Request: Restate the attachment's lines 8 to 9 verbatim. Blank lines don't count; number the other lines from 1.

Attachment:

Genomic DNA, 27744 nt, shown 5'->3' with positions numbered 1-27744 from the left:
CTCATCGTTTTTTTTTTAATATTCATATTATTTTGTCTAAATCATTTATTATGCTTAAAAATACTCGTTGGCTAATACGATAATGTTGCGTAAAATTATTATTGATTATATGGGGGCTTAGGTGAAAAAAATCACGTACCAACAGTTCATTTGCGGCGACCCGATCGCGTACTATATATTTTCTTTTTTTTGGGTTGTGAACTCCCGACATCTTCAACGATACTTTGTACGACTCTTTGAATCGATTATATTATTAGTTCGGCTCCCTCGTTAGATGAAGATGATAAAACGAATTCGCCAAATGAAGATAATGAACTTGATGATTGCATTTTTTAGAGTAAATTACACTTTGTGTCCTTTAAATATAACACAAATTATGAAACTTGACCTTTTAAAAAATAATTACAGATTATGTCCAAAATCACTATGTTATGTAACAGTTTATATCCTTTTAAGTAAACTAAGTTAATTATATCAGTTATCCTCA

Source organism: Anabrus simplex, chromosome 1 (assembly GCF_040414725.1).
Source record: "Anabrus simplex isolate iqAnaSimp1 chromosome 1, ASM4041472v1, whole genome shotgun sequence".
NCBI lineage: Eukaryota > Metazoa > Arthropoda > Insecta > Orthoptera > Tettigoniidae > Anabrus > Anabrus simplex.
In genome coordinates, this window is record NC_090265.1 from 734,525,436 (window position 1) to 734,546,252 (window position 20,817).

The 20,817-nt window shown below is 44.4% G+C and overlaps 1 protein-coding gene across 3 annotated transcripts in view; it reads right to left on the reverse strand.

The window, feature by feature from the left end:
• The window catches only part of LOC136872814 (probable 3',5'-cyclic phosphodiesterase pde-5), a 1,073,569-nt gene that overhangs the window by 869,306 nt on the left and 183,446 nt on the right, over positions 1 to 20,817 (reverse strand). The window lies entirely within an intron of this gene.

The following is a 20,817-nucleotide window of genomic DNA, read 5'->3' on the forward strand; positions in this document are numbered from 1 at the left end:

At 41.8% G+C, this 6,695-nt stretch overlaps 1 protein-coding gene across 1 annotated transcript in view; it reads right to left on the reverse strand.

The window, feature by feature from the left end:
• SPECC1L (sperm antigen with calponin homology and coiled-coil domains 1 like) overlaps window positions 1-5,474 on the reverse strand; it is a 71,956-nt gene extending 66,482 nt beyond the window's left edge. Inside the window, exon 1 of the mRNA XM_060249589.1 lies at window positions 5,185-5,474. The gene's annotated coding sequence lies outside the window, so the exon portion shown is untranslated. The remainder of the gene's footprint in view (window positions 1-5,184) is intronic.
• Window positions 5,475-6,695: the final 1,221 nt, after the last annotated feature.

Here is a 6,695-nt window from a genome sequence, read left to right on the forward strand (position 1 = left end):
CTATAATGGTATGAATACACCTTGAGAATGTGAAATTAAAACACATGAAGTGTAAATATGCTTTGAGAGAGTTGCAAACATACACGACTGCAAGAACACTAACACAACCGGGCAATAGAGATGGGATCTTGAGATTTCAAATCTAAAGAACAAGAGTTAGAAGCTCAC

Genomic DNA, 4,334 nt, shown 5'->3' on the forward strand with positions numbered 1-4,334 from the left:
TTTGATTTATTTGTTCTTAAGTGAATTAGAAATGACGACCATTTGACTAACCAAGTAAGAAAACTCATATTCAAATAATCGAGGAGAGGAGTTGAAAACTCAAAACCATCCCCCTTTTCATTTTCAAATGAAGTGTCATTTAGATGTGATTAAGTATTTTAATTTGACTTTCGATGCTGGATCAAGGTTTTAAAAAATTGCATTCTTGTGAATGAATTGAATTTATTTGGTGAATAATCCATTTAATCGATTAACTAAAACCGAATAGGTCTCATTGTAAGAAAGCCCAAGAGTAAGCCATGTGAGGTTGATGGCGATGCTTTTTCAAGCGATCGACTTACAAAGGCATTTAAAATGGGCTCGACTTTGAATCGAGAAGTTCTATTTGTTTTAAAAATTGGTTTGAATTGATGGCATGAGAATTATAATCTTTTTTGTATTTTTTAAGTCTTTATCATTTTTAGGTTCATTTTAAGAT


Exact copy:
The window, feature by feature from the left end:
• The window catches only part of LOC136872814 (probable 3',5'-cyclic phosphodiesterase pde-5), a 1,073,569-nt gene that overhangs the window by 869,306 nt on the left and 183,446 nt on the right, over positions 1 to 20,817 (reverse strand). The window lies entirely within an intron of this gene.